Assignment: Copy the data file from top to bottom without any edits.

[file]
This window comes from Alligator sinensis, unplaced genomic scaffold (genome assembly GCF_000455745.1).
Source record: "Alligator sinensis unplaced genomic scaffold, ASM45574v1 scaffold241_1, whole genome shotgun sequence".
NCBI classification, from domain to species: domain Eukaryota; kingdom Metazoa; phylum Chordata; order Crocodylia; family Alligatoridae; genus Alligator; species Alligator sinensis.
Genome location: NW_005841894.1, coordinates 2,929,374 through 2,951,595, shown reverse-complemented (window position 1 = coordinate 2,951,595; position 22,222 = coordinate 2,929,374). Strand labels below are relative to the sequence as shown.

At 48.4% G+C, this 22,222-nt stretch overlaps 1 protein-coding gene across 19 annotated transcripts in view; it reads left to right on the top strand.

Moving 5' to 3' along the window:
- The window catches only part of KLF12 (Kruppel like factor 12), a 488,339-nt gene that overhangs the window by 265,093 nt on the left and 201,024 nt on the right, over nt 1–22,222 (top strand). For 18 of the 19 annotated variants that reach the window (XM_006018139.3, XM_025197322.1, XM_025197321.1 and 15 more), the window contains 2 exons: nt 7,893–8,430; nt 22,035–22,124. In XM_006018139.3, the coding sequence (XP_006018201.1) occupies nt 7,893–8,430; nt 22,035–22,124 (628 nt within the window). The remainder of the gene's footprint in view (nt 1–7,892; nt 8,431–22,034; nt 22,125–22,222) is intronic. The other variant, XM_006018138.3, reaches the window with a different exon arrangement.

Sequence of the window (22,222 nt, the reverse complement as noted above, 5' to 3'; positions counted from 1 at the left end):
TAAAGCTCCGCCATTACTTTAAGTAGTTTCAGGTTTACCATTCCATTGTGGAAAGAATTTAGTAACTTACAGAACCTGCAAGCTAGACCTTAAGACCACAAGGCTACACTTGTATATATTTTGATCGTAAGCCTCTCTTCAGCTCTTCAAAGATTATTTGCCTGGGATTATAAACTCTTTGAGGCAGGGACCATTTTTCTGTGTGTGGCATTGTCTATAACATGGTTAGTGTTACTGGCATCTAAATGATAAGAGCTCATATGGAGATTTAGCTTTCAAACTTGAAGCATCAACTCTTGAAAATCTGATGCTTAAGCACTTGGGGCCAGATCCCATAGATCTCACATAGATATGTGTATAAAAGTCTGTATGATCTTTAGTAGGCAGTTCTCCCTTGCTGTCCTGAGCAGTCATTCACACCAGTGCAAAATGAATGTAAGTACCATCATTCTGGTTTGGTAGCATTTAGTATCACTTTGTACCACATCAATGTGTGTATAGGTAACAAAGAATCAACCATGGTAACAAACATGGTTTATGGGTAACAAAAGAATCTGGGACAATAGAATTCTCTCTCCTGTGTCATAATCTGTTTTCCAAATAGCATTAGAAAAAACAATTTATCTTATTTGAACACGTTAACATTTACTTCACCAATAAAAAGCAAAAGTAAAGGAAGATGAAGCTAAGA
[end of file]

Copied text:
This window comes from Alligator sinensis, unplaced genomic scaffold (genome assembly GCF_000455745.1).
Source record: "Alligator sinensis unplaced genomic scaffold, ASM45574v1 scaffold241_1, whole genome shotgun sequence".
NCBI classification, from domain to species: domain Eukaryota; kingdom Metazoa; phylum Chordata; order Crocodylia; family Alligatoridae; genus Alligator; species Alligator sinensis.
Genome location: NW_005841894.1, coordinates 2,929,374 through 2,951,595, shown reverse-complemented (window position 1 = coordinate 2,951,595; position 22,222 = coordinate 2,929,374). Strand labels below are relative to the sequence as shown.

At 48.4% G+C, this 22,222-nt stretch overlaps 1 protein-coding gene across 19 annotated transcripts in view; it reads left to right on the top strand.

Moving 5' to 3' along the window:
- The window catches only part of KLF12 (Kruppel like factor 12), a 488,339-nt gene that overhangs the window by 265,093 nt on the left and 201,024 nt on the right, over nt 1–22,222 (top strand). For 18 of the 19 annotated variants that reach the window (XM_006018139.3, XM_025197322.1, XM_025197321.1 and 15 more), the window contains 2 exons: nt 7,893–8,430; nt 22,035–22,124. In XM_006018139.3, the coding sequence (XP_006018201.1) occupies nt 7,893–8,430; nt 22,035–22,124 (628 nt within the window). The remainder of the gene's footprint in view (nt 1–7,892; nt 8,431–22,034; nt 22,125–22,222) is intronic. The other variant, XM_006018138.3, reaches the window with a different exon arrangement.

Sequence of the window (22,222 nt, the reverse complement as noted above, 5' to 3'; positions counted from 1 at the left end):
TAAAGCTCCGCCATTACTTTAAGTAGTTTCAGGTTTACCATTCCATTGTGGAAAGAATTTAGTAACTTACAGAACCTGCAAGCTAGACCTTAAGACCACAAGGCTACACTTGTATATATTTTGATCGTAAGCCTCTCTTCAGCTCTTCAAAGATTATTTGCCTGGGATTATAAACTCTTTGAGGCAGGGACCATTTTTCTGTGTGTGGCATTGTCTATAACATGGTTAGTGTTACTGGCATCTAAATGATAAGAGCTCATATGGAGATTTAGCTTTCAAACTTGAAGCATCAACTCTTGAAAATCTGATGCTTAAGCACTTGGGGCCAGATCCCATAGATCTCACATAGATATGTGTATAAAAGTCTGTATGATCTTTAGTAGGCAGTTCTCCCTTGCTGTCCTGAGCAGTCATTCACACCAGTGCAAAATGAATGTAAGTACCATCATTCTGGTTTGGTAGCATTTAGTATCACTTTGTACCACATCAATGTGTGTATAGGTAACAAAGAATCAACCATGGTAACAAACATGGTTTATGGGTAACAAAAGAATCTGGGACAATAGAATTCTCTCTCCTGTGTCATAATCTGTTTTCCAAATAGCATTAGAAAAAACAATTTATCTTATTTGAACACGTTAACATTTACTTCACCAATAAAAAGCAAAAGTAAAGGAAGATGAAGCTAAGA